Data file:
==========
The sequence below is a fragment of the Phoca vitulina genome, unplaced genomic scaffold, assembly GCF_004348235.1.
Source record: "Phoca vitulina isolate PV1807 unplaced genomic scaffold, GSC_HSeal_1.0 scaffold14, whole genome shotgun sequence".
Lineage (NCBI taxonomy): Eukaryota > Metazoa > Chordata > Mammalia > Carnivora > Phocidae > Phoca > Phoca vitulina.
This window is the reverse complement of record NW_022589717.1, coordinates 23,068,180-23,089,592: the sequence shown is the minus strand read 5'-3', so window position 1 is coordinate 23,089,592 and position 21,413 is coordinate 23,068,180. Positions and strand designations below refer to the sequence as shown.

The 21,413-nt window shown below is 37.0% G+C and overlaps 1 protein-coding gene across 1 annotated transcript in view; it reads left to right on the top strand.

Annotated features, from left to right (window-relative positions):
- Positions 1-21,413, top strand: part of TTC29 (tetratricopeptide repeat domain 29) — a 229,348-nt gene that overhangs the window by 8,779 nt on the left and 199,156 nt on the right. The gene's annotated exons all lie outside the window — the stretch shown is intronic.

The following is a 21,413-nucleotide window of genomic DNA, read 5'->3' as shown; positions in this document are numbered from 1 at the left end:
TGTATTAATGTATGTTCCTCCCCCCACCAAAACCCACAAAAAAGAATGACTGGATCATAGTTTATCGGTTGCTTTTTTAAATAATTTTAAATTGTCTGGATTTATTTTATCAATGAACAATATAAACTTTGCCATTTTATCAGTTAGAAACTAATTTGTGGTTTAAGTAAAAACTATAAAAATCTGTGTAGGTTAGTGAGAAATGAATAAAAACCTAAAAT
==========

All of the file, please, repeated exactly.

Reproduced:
The sequence below is a fragment of the Phoca vitulina genome, unplaced genomic scaffold, assembly GCF_004348235.1.
Source record: "Phoca vitulina isolate PV1807 unplaced genomic scaffold, GSC_HSeal_1.0 scaffold14, whole genome shotgun sequence".
Lineage (NCBI taxonomy): Eukaryota > Metazoa > Chordata > Mammalia > Carnivora > Phocidae > Phoca > Phoca vitulina.
This window is the reverse complement of record NW_022589717.1, coordinates 23,068,180-23,089,592: the sequence shown is the minus strand read 5'-3', so window position 1 is coordinate 23,089,592 and position 21,413 is coordinate 23,068,180. Positions and strand designations below refer to the sequence as shown.

The 21,413-nt window shown below is 37.0% G+C and overlaps 1 protein-coding gene across 1 annotated transcript in view; it reads left to right on the top strand.

Annotated features, from left to right (window-relative positions):
- Positions 1-21,413, top strand: part of TTC29 (tetratricopeptide repeat domain 29) — a 229,348-nt gene that overhangs the window by 8,779 nt on the left and 199,156 nt on the right. The gene's annotated exons all lie outside the window — the stretch shown is intronic.

The following is a 21,413-nucleotide window of genomic DNA, read 5'->3' as shown; positions in this document are numbered from 1 at the left end:
TGTATTAATGTATGTTCCTCCCCCCACCAAAACCCACAAAAAAGAATGACTGGATCATAGTTTATCGGTTGCTTTTTTAAATAATTTTAAATTGTCTGGATTTATTTTATCAATGAACAATATAAACTTTGCCATTTTATCAGTTAGAAACTAATTTGTGGTTTAAGTAAAAACTATAAAAATCTGTGTAGGTTAGTGAGAAATGAATAAAAACCTAAAAT